This piece is from the RLA course Highline Sections with Tom Woods
What we’re going to look at next is the actual anchoring system for the Highline that we’ve just done. It’s a little bit unique setup in that we’ve done all of our anchoring for everything off of removable bolts. Given the area where we’re working as a fairly popular climbing area, we were concerned about leaving any bolts behind, boat hangers that could either be chopped or maybe when we need them for a rescue. Somebody removed them. And aesthetically of course you know you just don’t want to litter up a canyon with a bunch of shiny steel objects. So what we’ve done is we’ve set up our track line system, our tagline system, our belay system, completely using removable boat anchors from PMI because we’re pre planning this rescue. My rescue team, the Alpine Rescue team has worked with the Clear Creek fire authority and clear Creek EMS several times over the last few years doing evacuations of injured climbers here.
The reason why we’ve opted for a Highline is that the trail out is above some class four rapids. We’re trying to stay out of that danger zone and give the patient a smoother ride. So that’s kind of the big picture of why we’re here. But talking about the anchors in specifically, these are three quarter inch holes from RB with RB specs that put each anchor at 310 pounds. So obviously we want to make sure that we don’t exceed the manufacturer’s recommendations for the bolts. And what we’ve done is we’ve loaded shared everything. So no one single bolt is holding a high load. We’re sharing the load. So that meant that we had to orient our, our lines in advance, make sure that once everything was under tension that it was equally weighted. So these are three quarter inch. They do require a three quarter inch hole.
Typically, they want to see the tear drill in these a inch and a half, two inches. I usually drill just a little bit more in case you’re not able to blow it out and clean it well with the impaction it can be difficult to remove these. So we went a little bit deeper. You also noticed that we tried to stay at least six inches away from any cracks, corners or anything like that. That would be suspect. We did sound out these rocks to make sure that we weren’t drilling into a flake. These are solid pieces of granite. It was a lot of work to drill them. So I can attest to the fact that they’re solid. Granted. And what we’ve also done is with our pre planning, we’ve decided where we wanted everything. So our belay lines are where we could reach them. We knew that for the track lines we may not have to reach them quite as often.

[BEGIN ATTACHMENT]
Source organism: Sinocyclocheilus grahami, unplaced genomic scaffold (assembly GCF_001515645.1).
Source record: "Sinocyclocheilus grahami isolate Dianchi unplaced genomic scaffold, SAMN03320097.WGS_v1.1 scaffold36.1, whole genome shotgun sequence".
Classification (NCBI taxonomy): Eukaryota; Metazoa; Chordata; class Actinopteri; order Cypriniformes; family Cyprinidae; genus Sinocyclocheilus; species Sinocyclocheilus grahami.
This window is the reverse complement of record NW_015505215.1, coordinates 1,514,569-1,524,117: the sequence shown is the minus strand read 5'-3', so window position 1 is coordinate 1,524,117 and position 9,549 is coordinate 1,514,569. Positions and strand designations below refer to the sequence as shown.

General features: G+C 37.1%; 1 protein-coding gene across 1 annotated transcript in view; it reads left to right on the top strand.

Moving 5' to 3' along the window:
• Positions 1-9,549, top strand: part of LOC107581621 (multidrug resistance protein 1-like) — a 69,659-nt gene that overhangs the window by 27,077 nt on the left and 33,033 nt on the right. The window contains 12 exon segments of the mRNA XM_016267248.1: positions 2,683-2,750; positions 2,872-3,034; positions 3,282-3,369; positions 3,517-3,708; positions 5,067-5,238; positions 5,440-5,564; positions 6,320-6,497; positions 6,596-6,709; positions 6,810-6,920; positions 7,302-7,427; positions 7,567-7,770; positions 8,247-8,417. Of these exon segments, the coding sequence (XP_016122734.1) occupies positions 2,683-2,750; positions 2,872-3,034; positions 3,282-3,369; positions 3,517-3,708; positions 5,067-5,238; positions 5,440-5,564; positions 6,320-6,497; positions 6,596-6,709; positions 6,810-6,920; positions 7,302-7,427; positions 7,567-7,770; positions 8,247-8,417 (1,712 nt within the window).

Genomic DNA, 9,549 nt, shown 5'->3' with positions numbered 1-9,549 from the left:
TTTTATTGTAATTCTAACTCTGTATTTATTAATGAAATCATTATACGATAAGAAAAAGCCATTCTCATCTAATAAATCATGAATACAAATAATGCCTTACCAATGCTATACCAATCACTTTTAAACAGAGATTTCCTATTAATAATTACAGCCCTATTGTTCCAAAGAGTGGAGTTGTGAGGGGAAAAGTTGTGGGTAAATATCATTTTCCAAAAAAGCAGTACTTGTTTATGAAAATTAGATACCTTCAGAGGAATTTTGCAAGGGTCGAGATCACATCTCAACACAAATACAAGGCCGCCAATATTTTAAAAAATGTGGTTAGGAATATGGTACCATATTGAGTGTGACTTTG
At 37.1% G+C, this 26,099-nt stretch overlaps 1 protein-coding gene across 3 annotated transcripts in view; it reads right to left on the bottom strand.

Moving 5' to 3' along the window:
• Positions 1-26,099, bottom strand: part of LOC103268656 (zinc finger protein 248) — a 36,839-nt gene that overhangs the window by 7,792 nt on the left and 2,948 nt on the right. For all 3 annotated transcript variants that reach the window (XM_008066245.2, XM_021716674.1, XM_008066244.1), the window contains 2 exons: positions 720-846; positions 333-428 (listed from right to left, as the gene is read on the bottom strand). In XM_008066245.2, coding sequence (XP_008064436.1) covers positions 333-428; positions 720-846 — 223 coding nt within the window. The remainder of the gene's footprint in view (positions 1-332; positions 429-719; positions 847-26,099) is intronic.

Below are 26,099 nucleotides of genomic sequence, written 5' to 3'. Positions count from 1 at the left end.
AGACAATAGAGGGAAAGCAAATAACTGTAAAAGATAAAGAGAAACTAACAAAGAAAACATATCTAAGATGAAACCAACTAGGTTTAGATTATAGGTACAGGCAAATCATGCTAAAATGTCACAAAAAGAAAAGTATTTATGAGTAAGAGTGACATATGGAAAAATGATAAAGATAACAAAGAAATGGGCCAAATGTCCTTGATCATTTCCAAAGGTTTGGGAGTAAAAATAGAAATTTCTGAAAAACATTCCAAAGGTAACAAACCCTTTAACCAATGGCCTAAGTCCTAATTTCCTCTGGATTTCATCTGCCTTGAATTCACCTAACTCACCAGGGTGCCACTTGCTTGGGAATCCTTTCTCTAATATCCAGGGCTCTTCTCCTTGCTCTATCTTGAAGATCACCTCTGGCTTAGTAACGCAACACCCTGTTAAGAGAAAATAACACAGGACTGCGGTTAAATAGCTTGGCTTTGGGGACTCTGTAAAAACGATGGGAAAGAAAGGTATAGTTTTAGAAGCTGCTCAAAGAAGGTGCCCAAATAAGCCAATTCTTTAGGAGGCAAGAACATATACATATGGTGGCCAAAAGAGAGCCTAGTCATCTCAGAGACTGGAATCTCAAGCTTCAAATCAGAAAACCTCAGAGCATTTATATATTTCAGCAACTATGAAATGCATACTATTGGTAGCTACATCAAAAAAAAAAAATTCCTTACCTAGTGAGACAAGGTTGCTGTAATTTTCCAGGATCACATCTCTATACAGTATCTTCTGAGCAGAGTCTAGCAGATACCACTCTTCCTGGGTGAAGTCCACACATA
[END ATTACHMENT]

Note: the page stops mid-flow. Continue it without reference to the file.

So we’ve gone a bit higher up with those. Our tensioning system is kind of in the middle here and you’ll see the places where we expected to see the highest amount of force are the places where we’ve load shared the most anchor points. So for our track lines there, which typically see a high load, we’ve load shared for independent points to create one master point for the track lines. So with the RB’s, the beauty of them is they are removable. So, when we finish up our operation here, we’ll be able to take a screwdriver and a hammer and gently tap the spoon here. It releases the cam and then we’re able to back these out. So the nice thing is we don’t leave behind any metal. And then if we were so inclined we could shoot some quick crete into these holes and or pack them full of dirt or dust and they’d be almost invisible to the naked eye.
So much less obnoxious or intrusive than bolt hangers everywhere. So, that’s kind of the system that we went with. Given the parameters of where we’re working. We also opted to have our anchor points a lot higher than normal because as you know with a high line you want to make sure that you can operate with the most amount of sag as possible. That limits the amount of force on both sides of your anchors for your track lines. So the creek is actually below us and our anchor point where the subject would be evacuated from is actually quite a bit higher than where we are here on the control side. So the far side anchors are good, bit higher than we have here. Beauty of that is they spend most of their time lowering. We take in a little but we limit the amount of force on our anchors here by having a lot of built in sag.
So we’re not so concerned about dropping the patient into the creek or ropes dragging through the creek. So that’s why we opted for a lot higher area. Also, they’re out of view of the public. Most folks don’t come up here. This is not a climbing area where we’re at here, but it’s a great straight shot across to our far side anchors. So that’s where the nuts and bolts lie with our anchors here. They’re removable and highly rated for what we’re doing. So kind of a unique system and we’re hoping that eventually this is going to make it a quicker evacuation so we can actually save a life.
Peace on your Days…